BEST REVIVAL OF A MUSICAL

The King and I

The King and I
On the Town
On the Twentieth Century

The King and I is perhaps best known to the general public, thanks to the classic 1956 film version starring Yul Brynner and Deborah Kerr. In this revival, Oscar nominee Ken Watanabe (The Last Samurai) stars as the King of Siam, while Broadway darling Kelli O'Hara takes on the role of the English schoolteacher for whom he swoons. On the Town and On the Twentieth Century, on the other hand, are both lighthearted comedies with roots in the Golden Age of Broadway (the former first premiered in 1947, the latter is set in the 1930s). I suspect, however, that The King and I will prevail.

BEST REVIVAL OF A PLAY

The Elephant Man

The Elephant Man
Skylight
This Is Our Youth
You Can't Take It With You

The big-name ticket here is The Elephant Man, which starred Bradley Cooper as John Merrick, a man with severe genetic facial disfiguration. Skylight starred Carey Mulligan and Bill Nighy as a schoolteacher and her former lover, while This Is Our Youth is a Kenneth Lonergan (You Can Count on Me, Margaret) play starring Michael Cera, Kieran Culkin, and Rookie Magazine editor Tavi Gevinson. And You Can't Take It With You is best remembered for the classic 1938 film directed by Frank Capra. I suspect that The Elephant Man will win, but You Can't Take It With You likely has a good shot as well.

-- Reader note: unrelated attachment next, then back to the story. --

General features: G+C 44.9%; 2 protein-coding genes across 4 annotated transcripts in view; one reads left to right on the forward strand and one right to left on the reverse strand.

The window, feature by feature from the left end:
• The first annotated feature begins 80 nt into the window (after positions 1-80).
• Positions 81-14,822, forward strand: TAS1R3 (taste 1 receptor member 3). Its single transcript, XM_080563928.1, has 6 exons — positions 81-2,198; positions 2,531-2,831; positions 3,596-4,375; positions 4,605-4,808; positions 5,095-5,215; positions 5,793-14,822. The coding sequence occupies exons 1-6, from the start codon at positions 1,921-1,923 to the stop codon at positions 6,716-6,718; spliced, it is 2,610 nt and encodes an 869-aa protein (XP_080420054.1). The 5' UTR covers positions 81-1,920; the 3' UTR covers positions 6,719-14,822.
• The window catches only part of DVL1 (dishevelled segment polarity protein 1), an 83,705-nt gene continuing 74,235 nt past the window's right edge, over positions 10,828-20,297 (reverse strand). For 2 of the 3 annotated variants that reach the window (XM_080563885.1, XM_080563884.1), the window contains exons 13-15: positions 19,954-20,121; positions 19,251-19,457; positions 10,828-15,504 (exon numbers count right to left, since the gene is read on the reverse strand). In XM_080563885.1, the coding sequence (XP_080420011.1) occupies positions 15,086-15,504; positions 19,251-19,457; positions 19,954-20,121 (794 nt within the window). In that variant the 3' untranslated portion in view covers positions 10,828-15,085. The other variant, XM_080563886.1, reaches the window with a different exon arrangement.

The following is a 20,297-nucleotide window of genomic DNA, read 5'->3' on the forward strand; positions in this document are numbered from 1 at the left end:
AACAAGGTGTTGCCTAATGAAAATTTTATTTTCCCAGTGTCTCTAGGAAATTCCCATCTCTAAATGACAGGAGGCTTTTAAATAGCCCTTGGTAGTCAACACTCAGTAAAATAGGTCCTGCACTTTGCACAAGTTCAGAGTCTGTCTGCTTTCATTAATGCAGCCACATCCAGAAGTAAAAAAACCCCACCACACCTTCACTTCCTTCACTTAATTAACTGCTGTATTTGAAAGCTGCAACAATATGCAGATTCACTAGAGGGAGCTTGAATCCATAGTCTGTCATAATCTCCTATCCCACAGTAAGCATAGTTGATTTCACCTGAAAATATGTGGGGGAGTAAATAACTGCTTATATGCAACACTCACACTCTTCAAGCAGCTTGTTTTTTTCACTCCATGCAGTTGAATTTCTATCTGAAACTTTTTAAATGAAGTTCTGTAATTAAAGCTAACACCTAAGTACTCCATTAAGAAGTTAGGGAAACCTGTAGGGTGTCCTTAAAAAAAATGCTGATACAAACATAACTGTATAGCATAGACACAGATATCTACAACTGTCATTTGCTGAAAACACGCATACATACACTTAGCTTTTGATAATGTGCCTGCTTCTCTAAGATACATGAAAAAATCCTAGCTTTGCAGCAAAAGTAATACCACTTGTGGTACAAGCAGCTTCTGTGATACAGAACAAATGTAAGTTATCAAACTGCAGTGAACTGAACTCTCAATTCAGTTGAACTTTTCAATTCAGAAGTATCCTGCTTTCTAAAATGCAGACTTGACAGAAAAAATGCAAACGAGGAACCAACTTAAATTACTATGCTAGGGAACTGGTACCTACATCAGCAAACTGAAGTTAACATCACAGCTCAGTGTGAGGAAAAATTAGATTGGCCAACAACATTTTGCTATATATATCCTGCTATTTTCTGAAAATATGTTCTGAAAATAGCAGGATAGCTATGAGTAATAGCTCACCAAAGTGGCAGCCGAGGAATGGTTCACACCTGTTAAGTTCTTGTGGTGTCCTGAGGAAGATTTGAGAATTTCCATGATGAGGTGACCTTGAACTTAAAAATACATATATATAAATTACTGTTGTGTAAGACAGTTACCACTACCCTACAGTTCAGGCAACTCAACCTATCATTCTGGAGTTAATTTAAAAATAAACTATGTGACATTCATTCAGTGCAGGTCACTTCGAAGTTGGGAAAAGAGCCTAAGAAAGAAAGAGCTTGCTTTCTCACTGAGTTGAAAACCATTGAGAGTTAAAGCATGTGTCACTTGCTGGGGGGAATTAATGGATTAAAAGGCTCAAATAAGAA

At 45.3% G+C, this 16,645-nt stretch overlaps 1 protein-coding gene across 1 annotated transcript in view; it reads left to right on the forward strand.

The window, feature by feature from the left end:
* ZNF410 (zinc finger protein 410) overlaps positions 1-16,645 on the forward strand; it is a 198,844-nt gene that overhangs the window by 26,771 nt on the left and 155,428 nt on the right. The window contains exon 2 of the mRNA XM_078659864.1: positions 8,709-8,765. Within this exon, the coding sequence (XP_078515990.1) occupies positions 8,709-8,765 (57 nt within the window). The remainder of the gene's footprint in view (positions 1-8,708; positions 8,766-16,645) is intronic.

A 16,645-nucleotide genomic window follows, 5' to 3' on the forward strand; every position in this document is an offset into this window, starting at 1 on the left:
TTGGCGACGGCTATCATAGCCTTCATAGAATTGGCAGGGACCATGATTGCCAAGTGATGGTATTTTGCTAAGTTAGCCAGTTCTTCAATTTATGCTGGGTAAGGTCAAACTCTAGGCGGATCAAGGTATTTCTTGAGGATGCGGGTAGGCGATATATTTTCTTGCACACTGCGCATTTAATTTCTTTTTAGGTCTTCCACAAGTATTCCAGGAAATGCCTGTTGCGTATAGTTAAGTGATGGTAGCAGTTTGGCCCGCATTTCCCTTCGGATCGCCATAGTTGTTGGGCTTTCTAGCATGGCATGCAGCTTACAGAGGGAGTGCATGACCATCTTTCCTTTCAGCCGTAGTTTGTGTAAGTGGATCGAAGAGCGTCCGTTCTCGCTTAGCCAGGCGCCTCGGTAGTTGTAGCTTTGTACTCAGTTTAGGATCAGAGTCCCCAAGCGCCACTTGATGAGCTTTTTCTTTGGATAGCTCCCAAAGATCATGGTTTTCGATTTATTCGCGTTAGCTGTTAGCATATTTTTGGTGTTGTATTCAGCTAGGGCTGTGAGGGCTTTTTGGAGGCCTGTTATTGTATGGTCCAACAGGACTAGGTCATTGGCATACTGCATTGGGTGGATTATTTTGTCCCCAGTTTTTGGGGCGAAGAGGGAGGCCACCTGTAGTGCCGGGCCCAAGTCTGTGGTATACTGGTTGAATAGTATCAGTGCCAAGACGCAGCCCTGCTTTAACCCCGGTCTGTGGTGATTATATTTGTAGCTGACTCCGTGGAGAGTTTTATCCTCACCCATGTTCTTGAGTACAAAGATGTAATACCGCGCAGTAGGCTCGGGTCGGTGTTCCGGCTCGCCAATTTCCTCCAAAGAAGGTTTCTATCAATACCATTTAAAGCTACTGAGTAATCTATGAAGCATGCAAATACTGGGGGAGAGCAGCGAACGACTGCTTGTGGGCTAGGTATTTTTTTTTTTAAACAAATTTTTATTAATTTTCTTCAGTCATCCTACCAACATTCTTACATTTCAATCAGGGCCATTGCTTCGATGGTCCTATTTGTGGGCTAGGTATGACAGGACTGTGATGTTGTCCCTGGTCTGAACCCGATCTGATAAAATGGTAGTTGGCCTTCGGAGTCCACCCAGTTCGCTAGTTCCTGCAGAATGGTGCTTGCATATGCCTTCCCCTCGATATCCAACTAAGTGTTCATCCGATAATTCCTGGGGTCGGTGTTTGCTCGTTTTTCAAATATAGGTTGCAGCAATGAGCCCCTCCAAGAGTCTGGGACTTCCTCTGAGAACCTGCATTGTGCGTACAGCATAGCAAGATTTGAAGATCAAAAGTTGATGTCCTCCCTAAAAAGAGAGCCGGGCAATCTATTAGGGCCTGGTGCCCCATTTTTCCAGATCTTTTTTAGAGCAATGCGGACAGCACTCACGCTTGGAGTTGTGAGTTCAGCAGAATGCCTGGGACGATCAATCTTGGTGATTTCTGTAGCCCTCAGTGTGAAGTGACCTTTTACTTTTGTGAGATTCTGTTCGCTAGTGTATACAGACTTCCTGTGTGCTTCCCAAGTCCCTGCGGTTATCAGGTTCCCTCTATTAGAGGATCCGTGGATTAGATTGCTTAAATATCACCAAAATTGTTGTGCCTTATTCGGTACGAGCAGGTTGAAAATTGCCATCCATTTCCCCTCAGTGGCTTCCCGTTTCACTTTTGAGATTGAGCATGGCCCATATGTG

The rest of the categories, including the acting honors, after the jump.

Wednesday, April 29, 2015

Hit Me With Your Best Shot: "Bright Star" (2009)

*This post is part of the "Hit Me With Your Best Shot" blogathon at The Film Experience*

When I first wrote about Bright Star nearly five years ago, I spent most of my (very brief) review praising director/writer Jane Campion for her masterful work on the film's visual splendor. Those feelings haven't changed in the interim; if anything, I'm even more impressed by those visuals on this recent viewing. Here is a film that pulls off the nigh-impossible trick of being beautiful to look at without that beauty ever calling attention to itself; it doesn't cry "look at these pretty pictures!" but you can't help but gawk anyway. Several others have already commented on how difficult it would be to pull a single shot to name as "best" from this film, and indeed, it's a tough one.